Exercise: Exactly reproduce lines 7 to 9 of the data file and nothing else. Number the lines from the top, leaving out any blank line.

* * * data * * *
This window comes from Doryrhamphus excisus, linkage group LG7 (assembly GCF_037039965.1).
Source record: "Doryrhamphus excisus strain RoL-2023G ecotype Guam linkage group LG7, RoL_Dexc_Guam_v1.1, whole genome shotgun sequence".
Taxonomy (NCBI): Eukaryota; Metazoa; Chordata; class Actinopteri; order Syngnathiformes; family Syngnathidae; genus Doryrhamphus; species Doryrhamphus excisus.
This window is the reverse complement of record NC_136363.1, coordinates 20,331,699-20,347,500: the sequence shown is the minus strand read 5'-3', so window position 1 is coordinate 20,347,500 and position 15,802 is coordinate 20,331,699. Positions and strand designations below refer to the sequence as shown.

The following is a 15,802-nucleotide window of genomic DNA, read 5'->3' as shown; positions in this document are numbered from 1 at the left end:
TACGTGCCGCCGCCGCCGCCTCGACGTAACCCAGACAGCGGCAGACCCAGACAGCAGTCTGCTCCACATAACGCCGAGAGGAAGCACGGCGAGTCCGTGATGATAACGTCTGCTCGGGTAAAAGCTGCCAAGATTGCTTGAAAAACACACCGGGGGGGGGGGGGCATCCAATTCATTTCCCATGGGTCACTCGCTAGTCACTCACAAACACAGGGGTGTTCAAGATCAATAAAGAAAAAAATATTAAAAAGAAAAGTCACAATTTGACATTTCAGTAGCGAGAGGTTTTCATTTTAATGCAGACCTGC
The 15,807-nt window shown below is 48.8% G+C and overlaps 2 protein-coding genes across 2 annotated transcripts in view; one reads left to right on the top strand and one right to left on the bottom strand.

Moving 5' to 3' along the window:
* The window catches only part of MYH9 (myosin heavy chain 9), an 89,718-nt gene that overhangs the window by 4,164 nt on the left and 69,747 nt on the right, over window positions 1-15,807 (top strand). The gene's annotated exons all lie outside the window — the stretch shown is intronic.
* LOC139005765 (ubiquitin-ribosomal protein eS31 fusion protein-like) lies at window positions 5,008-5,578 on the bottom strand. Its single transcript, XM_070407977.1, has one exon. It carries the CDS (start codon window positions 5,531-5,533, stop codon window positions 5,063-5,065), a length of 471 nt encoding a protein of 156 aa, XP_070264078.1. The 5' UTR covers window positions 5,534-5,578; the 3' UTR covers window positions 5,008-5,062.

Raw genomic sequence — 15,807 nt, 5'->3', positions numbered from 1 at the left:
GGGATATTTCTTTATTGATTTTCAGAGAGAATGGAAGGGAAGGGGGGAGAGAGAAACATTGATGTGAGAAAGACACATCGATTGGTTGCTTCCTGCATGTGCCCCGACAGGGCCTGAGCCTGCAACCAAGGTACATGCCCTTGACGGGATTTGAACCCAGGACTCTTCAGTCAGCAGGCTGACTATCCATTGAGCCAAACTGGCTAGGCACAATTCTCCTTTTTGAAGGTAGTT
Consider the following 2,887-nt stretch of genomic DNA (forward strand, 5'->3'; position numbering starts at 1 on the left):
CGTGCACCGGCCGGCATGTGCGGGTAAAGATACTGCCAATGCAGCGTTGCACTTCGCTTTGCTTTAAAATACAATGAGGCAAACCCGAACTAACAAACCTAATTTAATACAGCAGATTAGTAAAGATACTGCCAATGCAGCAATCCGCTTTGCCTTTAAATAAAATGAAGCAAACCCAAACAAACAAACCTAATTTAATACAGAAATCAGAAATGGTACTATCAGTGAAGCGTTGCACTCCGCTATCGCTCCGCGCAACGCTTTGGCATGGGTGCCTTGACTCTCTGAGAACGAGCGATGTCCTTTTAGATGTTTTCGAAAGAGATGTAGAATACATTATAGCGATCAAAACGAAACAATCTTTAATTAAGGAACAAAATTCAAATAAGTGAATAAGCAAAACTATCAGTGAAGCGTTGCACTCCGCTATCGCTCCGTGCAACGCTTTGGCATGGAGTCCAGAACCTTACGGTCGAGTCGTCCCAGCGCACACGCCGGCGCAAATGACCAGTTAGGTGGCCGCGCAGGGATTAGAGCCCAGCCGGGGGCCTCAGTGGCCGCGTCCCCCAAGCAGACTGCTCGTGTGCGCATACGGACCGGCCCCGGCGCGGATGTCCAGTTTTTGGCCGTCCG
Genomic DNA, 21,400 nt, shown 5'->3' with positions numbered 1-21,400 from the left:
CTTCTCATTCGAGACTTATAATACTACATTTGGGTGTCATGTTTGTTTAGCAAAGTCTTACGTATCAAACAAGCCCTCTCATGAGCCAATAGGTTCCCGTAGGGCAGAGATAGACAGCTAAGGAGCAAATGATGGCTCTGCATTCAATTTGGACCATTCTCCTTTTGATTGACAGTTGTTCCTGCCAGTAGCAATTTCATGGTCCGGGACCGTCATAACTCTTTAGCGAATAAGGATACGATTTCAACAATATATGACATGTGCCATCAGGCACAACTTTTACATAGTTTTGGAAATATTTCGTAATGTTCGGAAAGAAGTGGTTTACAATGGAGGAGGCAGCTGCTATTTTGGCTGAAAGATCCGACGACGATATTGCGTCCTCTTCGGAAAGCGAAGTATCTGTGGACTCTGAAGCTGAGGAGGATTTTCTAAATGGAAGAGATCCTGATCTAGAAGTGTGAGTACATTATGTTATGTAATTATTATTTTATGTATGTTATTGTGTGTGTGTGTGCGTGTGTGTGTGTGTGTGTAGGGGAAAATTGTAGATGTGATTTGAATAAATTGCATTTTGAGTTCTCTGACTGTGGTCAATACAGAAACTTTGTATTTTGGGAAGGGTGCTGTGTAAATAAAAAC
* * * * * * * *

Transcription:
The 15,807-nt window shown below is 48.8% G+C and overlaps 2 protein-coding genes across 2 annotated transcripts in view; one reads left to right on the top strand and one right to left on the bottom strand.

Moving 5' to 3' along the window:
* The window catches only part of MYH9 (myosin heavy chain 9), an 89,718-nt gene that overhangs the window by 4,164 nt on the left and 69,747 nt on the right, over window positions 1-15,807 (top strand). The gene's annotated exons all lie outside the window — the stretch shown is intronic.